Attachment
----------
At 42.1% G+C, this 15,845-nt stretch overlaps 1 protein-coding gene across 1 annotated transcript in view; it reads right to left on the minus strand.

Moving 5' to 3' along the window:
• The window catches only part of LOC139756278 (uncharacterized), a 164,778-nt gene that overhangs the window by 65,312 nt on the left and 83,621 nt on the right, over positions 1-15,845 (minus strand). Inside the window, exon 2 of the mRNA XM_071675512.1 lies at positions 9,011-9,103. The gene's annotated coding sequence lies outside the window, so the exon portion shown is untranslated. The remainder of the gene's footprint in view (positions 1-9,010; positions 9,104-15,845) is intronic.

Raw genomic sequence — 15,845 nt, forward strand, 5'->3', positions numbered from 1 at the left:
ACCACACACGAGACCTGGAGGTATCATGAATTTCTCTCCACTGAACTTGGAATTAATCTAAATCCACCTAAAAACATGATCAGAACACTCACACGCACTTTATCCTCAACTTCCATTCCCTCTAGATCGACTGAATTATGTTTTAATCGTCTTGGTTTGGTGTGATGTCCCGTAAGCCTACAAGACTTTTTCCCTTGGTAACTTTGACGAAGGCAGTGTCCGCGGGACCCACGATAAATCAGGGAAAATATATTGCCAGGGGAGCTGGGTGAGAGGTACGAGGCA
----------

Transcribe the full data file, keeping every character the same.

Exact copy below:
At 42.1% G+C, this 15,845-nt stretch overlaps 1 protein-coding gene across 1 annotated transcript in view; it reads right to left on the minus strand.

Moving 5' to 3' along the window:
• The window catches only part of LOC139756278 (uncharacterized), a 164,778-nt gene that overhangs the window by 65,312 nt on the left and 83,621 nt on the right, over positions 1-15,845 (minus strand). Inside the window, exon 2 of the mRNA XM_071675512.1 lies at positions 9,011-9,103. The gene's annotated coding sequence lies outside the window, so the exon portion shown is untranslated. The remainder of the gene's footprint in view (positions 1-9,010; positions 9,104-15,845) is intronic.

Raw genomic sequence — 15,845 nt, forward strand, 5'->3', positions numbered from 1 at the left:
ACCACACACGAGACCTGGAGGTATCATGAATTTCTCTCCACTGAACTTGGAATTAATCTAAATCCACCTAAAAACATGATCAGAACACTCACACGCACTTTATCCTCAACTTCCATTCCCTCTAGATCGACTGAATTATGTTTTAATCGTCTTGGTTTGGTGTGATGTCCCGTAAGCCTACAAGACTTTTTCCCTTGGTAACTTTGACGAAGGCAGTGTCCGCGGGACCCACGATAAATCAGGGAAAATATATTGCCAGGGGAGCTGGGTGAGAGGTACGAGGCA